If you happen to be one of the thousands of Charlotte-area drivers who spend an inordinate amount of time stuck in bumper-to-bumper traffic on I-77, and think there might be some relief on the way, well, think again. The truth is that you've got only a few days left to speak up before a contract is signed that, according to some analysts, will not only most likely fail to improve the situation, but will hit you in the pocketbook dearly, as well.
With that prospect, what's intriguing is that there hasn't been much in the way of a general public outcry about this yet. Instead, the region's first-ever "toll-lanes" construction project has caused a rather bitter split between what are otherwise political "bosom-buddies."
The I-77 high-occupancy toll-lanes project is due to become a signed, public-private deal by the end of the month, as North Carolina finalizes a preliminary contract with the Spanish construction firm Cintra Infrastructures S.A., in which existing carpool lanes on I-77 would be converted into what have been dubbed, in other states, "Lexus Lanes," meaning that only those willing and able to pay a sometimes hefty toll are allowed to use them, bypassing the rest of the still-clogged traffic. In this case, a $665 million project will stretch from Charlotte to Mooresville, and according to N.C. Department of Transportation projections, could cost $20 for a round-trip ride. But by the year 2035, that same trip is expected to rise to $20 - one way.
The organized opposition to this project has been small to date, but vocal and determined. One group, Widen I-77, has been meeting for over a year, trying to alert the general public as to the detrimental effects of the proposal. One of its leaders, spokesman Kurt Naas, has lately been urging a delay on the signing of the construction contract.
"This represents an economic catastrophe for the region," he told the Charlotte Observer, driving home the point that oftentimes most drivers in other parts of the country avoid toll lanes altogether, increasing the gridlock for everyone else, slowing down commute times, and increasing air pollution as a result of more time spent "idling."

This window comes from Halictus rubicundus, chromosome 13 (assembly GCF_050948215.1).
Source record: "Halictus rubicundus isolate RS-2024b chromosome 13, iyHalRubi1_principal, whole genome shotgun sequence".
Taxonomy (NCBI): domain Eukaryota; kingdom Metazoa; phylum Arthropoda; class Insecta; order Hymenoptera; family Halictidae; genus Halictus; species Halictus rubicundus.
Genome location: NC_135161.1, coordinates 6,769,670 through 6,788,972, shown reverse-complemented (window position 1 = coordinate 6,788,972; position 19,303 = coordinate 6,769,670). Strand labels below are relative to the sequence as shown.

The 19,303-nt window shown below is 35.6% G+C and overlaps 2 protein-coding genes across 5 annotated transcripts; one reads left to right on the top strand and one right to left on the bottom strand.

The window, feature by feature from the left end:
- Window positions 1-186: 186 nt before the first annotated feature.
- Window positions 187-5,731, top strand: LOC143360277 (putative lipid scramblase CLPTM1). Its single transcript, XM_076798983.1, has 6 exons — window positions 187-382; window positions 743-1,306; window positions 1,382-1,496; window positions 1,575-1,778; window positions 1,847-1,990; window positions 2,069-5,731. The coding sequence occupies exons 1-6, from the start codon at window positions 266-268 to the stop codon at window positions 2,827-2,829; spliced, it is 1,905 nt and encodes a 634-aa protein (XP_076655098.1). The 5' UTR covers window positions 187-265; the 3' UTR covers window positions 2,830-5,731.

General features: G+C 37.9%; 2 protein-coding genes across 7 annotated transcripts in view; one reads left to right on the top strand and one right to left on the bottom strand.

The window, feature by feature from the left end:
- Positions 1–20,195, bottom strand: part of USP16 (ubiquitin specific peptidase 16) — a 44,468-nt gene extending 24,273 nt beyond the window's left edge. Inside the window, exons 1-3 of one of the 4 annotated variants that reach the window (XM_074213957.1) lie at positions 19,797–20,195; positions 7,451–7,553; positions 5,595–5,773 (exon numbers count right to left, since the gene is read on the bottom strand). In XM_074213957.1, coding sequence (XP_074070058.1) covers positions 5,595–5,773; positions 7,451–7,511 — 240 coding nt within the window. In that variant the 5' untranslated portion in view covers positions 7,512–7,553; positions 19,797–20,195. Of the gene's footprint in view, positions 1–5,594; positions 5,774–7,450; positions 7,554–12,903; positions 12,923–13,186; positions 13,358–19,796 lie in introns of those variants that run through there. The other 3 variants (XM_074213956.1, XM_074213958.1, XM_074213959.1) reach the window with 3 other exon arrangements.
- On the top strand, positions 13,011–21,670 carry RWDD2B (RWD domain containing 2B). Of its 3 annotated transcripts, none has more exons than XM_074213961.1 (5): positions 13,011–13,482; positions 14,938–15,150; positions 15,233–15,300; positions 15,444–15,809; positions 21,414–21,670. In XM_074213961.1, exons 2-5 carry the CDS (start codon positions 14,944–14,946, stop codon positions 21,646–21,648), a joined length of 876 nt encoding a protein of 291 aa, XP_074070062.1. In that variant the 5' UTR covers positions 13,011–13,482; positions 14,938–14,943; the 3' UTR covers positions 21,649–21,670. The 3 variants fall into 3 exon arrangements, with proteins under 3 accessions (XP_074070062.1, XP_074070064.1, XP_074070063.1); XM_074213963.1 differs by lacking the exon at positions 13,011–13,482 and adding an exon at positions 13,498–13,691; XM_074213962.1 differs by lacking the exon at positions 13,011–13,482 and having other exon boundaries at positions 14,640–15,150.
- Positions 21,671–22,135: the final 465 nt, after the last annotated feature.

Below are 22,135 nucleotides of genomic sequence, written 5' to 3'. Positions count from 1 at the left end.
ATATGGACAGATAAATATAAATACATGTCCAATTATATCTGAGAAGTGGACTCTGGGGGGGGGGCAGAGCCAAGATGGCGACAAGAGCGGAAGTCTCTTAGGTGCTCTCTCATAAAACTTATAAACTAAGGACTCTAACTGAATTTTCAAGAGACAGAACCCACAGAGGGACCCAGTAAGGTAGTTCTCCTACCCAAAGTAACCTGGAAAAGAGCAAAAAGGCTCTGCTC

Naas' group and others want the state to reconsider the toll lanes, in favor of building additional general-purpose lanes. One of the ironies of toll lanes is that, should they become "too" successful (despite some predictions that the high cost will keep most drivers away), the private companies that control them are required to raise the tolls even further - because their contracts with the state specifies a minimum average speed that drivers will be maintaining. In other words, if there are too many people using the toll lanes, drive-times for everyone would slow down, in which case raising the tolls would keep more people away from using them, thus making more room, and faster drive-times, for those who can afford the higher prices.
One of the most unexpected outcomes of the fight over the toll lanes, though, has been a split among conservative Republicans in North Carolina. Sharon Hudson, a recent candidate for the North Carolina House of Representatives from this area, and part of the group Lake Norman Conservatives, told me Wednesday, "If the general public knew what we knew about this, there would be rioting in the streets." She asserted that, "all roads lead back to [Republican House Speaker and U.S. Senate Candidate] Thom Tillis. He's supposed to be for more freedom, not less, for smaller government, not more government control, and this project takes the assets of the citizens and puts them in the control of a private company. And Tillis has been supporting this because, historically, the tolling industry has been very generous to the candidates it thinks will do what they want them to do - and in this case, that's Tillis."
The bottom line is that, when it comes to making your way through a clogged highway, party labels don't seem to matter. The dotted white line down the middle of the road is actually ... green. Either you have the money to play ... or you don't. And the clock's ticking on that contract.
Delette Nycum was my great-grandmother.
Goddamn this town is a drag.
His voice just creeps me out. That is all.